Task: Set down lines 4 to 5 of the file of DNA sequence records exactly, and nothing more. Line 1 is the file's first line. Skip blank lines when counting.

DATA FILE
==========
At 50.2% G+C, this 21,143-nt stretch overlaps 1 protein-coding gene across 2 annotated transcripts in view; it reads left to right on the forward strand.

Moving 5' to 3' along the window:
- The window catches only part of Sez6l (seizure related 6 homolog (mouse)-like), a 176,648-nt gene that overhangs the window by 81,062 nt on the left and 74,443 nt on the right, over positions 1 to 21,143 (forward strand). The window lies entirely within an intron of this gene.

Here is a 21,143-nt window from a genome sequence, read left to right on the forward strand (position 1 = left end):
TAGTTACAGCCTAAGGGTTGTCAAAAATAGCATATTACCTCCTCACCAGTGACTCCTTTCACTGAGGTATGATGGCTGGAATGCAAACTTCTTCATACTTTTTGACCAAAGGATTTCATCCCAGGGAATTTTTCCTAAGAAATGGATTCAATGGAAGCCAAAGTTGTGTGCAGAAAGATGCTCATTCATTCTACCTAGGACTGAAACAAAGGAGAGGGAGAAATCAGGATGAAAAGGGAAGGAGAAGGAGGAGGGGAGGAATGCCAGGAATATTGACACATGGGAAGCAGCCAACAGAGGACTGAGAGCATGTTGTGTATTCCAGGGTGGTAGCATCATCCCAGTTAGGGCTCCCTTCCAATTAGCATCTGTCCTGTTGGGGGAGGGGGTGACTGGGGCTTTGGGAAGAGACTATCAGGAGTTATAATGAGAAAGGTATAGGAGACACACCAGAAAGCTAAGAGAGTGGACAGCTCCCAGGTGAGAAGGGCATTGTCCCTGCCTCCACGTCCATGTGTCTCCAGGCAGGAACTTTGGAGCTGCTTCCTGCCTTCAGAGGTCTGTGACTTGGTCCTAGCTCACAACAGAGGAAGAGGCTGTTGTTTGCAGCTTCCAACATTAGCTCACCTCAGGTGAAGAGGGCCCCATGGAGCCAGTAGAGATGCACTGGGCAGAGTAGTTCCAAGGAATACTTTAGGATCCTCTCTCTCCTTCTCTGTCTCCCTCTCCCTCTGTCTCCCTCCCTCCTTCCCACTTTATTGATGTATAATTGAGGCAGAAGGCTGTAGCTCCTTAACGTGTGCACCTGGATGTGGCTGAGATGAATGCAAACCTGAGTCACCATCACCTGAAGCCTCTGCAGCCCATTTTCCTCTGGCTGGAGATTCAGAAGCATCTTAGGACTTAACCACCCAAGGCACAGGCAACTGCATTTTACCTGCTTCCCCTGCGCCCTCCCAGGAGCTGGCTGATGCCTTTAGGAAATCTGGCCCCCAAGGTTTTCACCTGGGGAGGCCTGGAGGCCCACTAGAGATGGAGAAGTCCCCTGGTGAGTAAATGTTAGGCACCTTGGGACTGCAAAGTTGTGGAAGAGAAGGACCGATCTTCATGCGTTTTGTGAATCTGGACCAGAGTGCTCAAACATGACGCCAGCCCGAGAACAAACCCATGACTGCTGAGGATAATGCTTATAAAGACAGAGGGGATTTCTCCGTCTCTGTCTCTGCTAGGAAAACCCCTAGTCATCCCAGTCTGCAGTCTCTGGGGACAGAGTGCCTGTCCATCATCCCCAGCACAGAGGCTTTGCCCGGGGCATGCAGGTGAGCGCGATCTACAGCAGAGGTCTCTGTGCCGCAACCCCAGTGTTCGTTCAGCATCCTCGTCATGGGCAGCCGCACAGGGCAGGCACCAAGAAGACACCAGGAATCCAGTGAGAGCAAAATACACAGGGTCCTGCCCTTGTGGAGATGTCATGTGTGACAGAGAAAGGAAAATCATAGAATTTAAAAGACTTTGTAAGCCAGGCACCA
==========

Here is a 21,143-nt window from a genome sequence, read left to right on the forward strand (position 1 = left end):
TAGTTACAGCCTAAGGGTTGTCAAAAATAGCATATTACCTCCTCACCAGTGACTCCTTTCACTGAGGTATGATGGCTGGAATGCAAACTTCTTCATACTTTTTGACCAAAGGATTTCATCCCAGGGAATTTTTCCTAAGAAATGGATTCAATGGAAGCCAAAGTTGTGTGCAGAAAGATGCTCATTCATTCTACCTAGGACTGAAACAAAGGAGAGGGAGAAATCAGGATGAAAAGGGAAGGAGAAGGAGGAGGGGAGGAATGCCAGGAATATTGACACATGGGAAGCAGCCAACAGAGGACTGAGAGCATGTTGTGTATTCCAGGGTGGTAGCATCATCCCAGTTAGGGCTCCCTTCCAATTAGCATCTGTCCTGTTGGGGGAGGGGGTGACTGGGGCTTTGGGAAGAGACTATCAGGAGTTATAATGAGAAAGGTATAGGAGACACACCAGAAAGCTAAGAGAGTGGACAGCTCCCAGGTGAGAAGGGCATTGTCCCTGCCTCCACGTCCATGTGTCTCCAGGCAGGAACTTTGGAGCTGCTTCCTGCCTTCAGAGGTCTGTGACTTGGTCCTAGCTCACAACAGAGGAAGAGGCTGTTGTTTGCAGCTTCCAACATTAGCTCACCTCAGGTGAAGAGGGCCCCATGGAGCCAGTAGAGATGCACTGGGCAGAGTAGTTCCAAGGAATACTTTAGGATCCTCTCTCTCCTTCTCTGTCTCCCTCTCCCTCTGTCTCCCTCCCTCCTTCCCACTTTATTGATGTATAATTGAGGCAGAAGGCTGTAGCTCCTTAACGTGTGCACCTGGATGTGGCTGAGATGAATGCAAACCTGAGTCACCATCACCTGAAGCCTCTGCAGCCCATTTTCCTCTGGCTGGAGATTCAGAAGCATCTTAGGACTTAACCACCCAAGGCACAGGCAACTGCATTTTACCTGCTTCCCCTGCGCCCTCCCAGGAGCTGGCTGATGCCTTTAGGAAATCTGGCCCCCAAGGTTTTCACCTGGGGAGGCCTGGAGGCCCACTAGAGATGGAGAAGTCCCCTGGTGAGTAAATGTTAGGCACCTTGGGACTGCAAAGTTGTGGAAGAGAAGGACCGATCTTCATGCGTTTTGTGAATCTGGACCAGAGTGCTCAAACATGACGCCAGCCCGAGAACAAACCCATGACTGCTGAGGATAATGCTTATAAAGACAGAGGGGATTTCTCCGTCTCTGTCTCTGCTAGGAAAACCCCTAGTCATCCCAGTCTGCAGTCTCTGGGGACAGAGTGCCTGTCCATCATCCCCAGCACAGAGGCTTTGCCCGGGGCATGCAGGTGAGCGCGATCTACAGCAGAGGTCTCTGTGCCGCAACCCCAGTGTTCGTTCAGCATCCTCGTCATGGGCAGCCGCACAGGGCAGGCACCAAGAAGACACCAGGAATCCAGTGAGAGCAAAATACACAGGGTCCTGCCCTTGTGGAGATGTCATGTGTGACAGAGAAAGGAAAATCATAGAATTTAAAAGACTTTGTAAGCCAGGCACCA